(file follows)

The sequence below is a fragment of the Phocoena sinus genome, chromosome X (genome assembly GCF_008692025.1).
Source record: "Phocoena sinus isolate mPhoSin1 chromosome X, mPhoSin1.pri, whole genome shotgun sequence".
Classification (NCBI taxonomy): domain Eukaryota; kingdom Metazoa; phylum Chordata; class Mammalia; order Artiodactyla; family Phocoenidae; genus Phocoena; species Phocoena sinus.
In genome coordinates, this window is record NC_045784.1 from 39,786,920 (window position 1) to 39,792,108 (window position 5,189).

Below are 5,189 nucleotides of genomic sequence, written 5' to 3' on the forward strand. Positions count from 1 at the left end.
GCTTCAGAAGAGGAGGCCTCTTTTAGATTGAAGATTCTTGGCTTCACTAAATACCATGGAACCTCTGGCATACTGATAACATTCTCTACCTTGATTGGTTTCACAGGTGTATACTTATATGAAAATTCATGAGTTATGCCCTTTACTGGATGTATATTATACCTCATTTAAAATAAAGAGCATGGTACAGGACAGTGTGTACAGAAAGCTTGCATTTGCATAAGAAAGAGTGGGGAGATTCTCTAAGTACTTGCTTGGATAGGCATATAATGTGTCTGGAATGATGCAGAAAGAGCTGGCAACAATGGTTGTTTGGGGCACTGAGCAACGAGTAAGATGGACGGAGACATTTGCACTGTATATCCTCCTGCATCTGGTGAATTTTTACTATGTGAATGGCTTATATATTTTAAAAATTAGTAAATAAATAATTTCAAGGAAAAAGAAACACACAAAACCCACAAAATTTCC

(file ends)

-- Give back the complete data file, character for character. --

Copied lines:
The sequence below is a fragment of the Phocoena sinus genome, chromosome X (genome assembly GCF_008692025.1).
Source record: "Phocoena sinus isolate mPhoSin1 chromosome X, mPhoSin1.pri, whole genome shotgun sequence".
Classification (NCBI taxonomy): domain Eukaryota; kingdom Metazoa; phylum Chordata; class Mammalia; order Artiodactyla; family Phocoenidae; genus Phocoena; species Phocoena sinus.
In genome coordinates, this window is record NC_045784.1 from 39,786,920 (window position 1) to 39,792,108 (window position 5,189).

Below are 5,189 nucleotides of genomic sequence, written 5' to 3' on the forward strand. Positions count from 1 at the left end.
GCTTCAGAAGAGGAGGCCTCTTTTAGATTGAAGATTCTTGGCTTCACTAAATACCATGGAACCTCTGGCATACTGATAACATTCTCTACCTTGATTGGTTTCACAGGTGTATACTTATATGAAAATTCATGAGTTATGCCCTTTACTGGATGTATATTATACCTCATTTAAAATAAAGAGCATGGTACAGGACAGTGTGTACAGAAAGCTTGCATTTGCATAAGAAAGAGTGGGGAGATTCTCTAAGTACTTGCTTGGATAGGCATATAATGTGTCTGGAATGATGCAGAAAGAGCTGGCAACAATGGTTGTTTGGGGCACTGAGCAACGAGTAAGATGGACGGAGACATTTGCACTGTATATCCTCCTGCATCTGGTGAATTTTTACTATGTGAATGGCTTATATATTTTAAAAATTAGTAAATAAATAATTTCAAGGAAAAAGAAACACACAAAACCCACAAAATTTCC